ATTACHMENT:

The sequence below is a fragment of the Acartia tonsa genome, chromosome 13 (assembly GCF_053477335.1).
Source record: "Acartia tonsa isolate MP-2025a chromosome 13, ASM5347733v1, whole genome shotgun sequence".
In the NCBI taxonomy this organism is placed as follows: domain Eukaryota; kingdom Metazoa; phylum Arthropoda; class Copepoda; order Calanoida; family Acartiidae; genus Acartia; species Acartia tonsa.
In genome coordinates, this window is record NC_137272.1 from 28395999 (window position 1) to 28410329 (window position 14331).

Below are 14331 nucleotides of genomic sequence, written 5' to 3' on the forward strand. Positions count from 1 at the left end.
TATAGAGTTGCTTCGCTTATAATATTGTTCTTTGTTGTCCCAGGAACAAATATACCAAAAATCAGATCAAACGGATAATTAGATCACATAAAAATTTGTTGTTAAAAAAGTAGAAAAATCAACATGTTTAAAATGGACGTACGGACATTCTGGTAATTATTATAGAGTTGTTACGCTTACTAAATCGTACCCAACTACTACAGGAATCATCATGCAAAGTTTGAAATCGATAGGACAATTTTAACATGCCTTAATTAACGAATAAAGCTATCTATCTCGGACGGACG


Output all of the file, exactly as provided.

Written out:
The sequence below is a fragment of the Acartia tonsa genome, chromosome 13 (assembly GCF_053477335.1).
Source record: "Acartia tonsa isolate MP-2025a chromosome 13, ASM5347733v1, whole genome shotgun sequence".
In the NCBI taxonomy this organism is placed as follows: domain Eukaryota; kingdom Metazoa; phylum Arthropoda; class Copepoda; order Calanoida; family Acartiidae; genus Acartia; species Acartia tonsa.
In genome coordinates, this window is record NC_137272.1 from 28395999 (window position 1) to 28410329 (window position 14331).

Below are 14331 nucleotides of genomic sequence, written 5' to 3' on the forward strand. Positions count from 1 at the left end.
TATAGAGTTGCTTCGCTTATAATATTGTTCTTTGTTGTCCCAGGAACAAATATACCAAAAATCAGATCAAACGGATAATTAGATCACATAAAAATTTGTTGTTAAAAAAGTAGAAAAATCAACATGTTTAAAATGGACGTACGGACATTCTGGTAATTATTATAGAGTTGTTACGCTTACTAAATCGTACCCAACTACTACAGGAATCATCATGCAAAGTTTGAAATCGATAGGACAATTTTAACATGCCTTAATTAACGAATAAAGCTATCTATCTCGGACGGACG